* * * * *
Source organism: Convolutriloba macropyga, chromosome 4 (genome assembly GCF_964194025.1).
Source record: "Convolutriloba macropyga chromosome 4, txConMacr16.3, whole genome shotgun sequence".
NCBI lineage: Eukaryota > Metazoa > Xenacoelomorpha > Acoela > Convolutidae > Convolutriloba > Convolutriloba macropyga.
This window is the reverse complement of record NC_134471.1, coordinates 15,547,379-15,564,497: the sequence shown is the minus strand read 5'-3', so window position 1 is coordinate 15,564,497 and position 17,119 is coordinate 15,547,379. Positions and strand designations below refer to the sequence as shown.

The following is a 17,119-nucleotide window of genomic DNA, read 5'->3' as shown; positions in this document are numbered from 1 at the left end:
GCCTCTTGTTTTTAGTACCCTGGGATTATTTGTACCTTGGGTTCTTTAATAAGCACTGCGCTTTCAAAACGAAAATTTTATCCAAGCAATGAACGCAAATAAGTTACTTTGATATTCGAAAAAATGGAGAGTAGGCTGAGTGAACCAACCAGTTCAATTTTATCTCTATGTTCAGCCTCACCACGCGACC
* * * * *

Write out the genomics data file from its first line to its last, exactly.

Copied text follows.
Source organism: Convolutriloba macropyga, chromosome 4 (genome assembly GCF_964194025.1).
Source record: "Convolutriloba macropyga chromosome 4, txConMacr16.3, whole genome shotgun sequence".
NCBI lineage: Eukaryota > Metazoa > Xenacoelomorpha > Acoela > Convolutidae > Convolutriloba > Convolutriloba macropyga.
This window is the reverse complement of record NC_134471.1, coordinates 15,547,379-15,564,497: the sequence shown is the minus strand read 5'-3', so window position 1 is coordinate 15,564,497 and position 17,119 is coordinate 15,547,379. Positions and strand designations below refer to the sequence as shown.

The following is a 17,119-nucleotide window of genomic DNA, read 5'->3' as shown; positions in this document are numbered from 1 at the left end:
GCCTCTTGTTTTTAGTACCCTGGGATTATTTGTACCTTGGGTTCTTTAATAAGCACTGCGCTTTCAAAACGAAAATTTTATCCAAGCAATGAACGCAAATAAGTTACTTTGATATTCGAAAAAATGGAGAGTAGGCTGAGTGAACCAACCAGTTCAATTTTATCTCTATGTTCAGCCTCACCACGCGACC